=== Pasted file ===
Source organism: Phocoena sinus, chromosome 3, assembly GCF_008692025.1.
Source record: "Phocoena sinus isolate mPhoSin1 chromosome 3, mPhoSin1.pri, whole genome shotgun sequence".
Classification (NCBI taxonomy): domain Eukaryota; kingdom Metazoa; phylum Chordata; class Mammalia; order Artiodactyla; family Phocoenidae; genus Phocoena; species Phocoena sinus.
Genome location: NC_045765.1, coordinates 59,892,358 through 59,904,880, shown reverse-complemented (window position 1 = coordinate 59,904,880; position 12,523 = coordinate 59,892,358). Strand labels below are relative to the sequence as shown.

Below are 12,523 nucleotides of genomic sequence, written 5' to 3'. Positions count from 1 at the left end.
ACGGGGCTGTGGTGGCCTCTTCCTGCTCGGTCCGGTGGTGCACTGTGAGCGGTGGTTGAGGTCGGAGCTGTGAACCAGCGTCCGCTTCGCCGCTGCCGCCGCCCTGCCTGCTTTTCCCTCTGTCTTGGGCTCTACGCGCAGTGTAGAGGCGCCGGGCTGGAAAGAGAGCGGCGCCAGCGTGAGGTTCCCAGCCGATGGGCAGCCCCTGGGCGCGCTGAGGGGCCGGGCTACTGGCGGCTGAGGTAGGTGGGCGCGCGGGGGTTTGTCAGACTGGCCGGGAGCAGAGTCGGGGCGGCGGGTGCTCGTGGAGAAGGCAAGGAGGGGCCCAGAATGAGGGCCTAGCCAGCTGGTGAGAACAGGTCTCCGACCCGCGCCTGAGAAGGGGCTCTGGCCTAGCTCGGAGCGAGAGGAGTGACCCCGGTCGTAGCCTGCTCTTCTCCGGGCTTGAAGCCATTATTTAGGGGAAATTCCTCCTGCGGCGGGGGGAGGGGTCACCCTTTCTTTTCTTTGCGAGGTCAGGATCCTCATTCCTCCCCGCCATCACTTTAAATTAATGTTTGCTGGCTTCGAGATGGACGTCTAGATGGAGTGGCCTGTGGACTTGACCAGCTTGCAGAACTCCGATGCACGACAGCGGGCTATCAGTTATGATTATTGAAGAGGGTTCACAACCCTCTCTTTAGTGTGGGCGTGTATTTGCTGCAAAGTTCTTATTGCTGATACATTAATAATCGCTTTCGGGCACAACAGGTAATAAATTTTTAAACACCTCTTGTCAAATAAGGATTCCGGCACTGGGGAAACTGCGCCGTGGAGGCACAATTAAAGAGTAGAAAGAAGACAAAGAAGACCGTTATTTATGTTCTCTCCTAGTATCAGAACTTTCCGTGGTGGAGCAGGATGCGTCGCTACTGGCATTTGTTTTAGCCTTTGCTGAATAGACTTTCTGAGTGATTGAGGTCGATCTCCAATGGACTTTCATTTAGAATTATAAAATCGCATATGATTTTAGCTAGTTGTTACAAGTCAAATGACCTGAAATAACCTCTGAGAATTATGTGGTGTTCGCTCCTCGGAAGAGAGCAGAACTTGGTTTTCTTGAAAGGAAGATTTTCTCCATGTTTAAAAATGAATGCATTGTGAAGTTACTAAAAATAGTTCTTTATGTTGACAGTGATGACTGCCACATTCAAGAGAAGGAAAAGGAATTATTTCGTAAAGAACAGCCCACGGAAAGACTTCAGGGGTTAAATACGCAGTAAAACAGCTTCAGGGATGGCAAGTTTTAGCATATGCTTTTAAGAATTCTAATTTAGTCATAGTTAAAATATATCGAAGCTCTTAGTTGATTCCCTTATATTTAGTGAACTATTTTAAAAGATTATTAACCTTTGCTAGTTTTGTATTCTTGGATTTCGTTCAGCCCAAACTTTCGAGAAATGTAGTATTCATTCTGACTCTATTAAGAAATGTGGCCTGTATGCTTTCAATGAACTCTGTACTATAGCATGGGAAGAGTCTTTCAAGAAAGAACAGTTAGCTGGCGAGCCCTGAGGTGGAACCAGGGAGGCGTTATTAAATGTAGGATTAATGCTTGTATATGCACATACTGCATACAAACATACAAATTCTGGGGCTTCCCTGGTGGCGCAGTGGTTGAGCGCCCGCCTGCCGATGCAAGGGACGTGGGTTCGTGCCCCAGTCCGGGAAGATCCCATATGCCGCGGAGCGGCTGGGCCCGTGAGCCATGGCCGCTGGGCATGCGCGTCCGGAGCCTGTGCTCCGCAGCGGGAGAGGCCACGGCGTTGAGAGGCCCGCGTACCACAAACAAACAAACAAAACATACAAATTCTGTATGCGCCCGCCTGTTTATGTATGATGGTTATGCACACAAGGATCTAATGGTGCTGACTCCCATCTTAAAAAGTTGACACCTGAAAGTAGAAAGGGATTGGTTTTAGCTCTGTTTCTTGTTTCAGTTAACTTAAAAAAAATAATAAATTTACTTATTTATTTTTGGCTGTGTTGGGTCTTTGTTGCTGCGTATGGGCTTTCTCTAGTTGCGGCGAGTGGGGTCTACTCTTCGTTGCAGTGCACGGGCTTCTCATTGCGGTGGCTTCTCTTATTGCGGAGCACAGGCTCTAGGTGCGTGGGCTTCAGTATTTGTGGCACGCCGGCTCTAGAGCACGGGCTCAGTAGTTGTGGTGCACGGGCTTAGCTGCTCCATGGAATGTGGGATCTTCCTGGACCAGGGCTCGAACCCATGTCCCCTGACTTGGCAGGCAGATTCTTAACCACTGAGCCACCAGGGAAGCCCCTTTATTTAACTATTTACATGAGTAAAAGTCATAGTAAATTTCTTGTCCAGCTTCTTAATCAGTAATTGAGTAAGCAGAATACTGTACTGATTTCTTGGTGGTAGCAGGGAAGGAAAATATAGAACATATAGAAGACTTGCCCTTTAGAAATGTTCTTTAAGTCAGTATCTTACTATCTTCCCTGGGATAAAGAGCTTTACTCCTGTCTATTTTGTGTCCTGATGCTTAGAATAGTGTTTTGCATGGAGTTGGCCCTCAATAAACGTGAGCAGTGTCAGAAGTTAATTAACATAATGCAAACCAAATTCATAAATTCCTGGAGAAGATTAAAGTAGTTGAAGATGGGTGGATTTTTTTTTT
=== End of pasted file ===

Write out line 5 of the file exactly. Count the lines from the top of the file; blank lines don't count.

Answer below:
Below are 12,523 nucleotides of genomic sequence, written 5' to 3'. Positions count from 1 at the left end.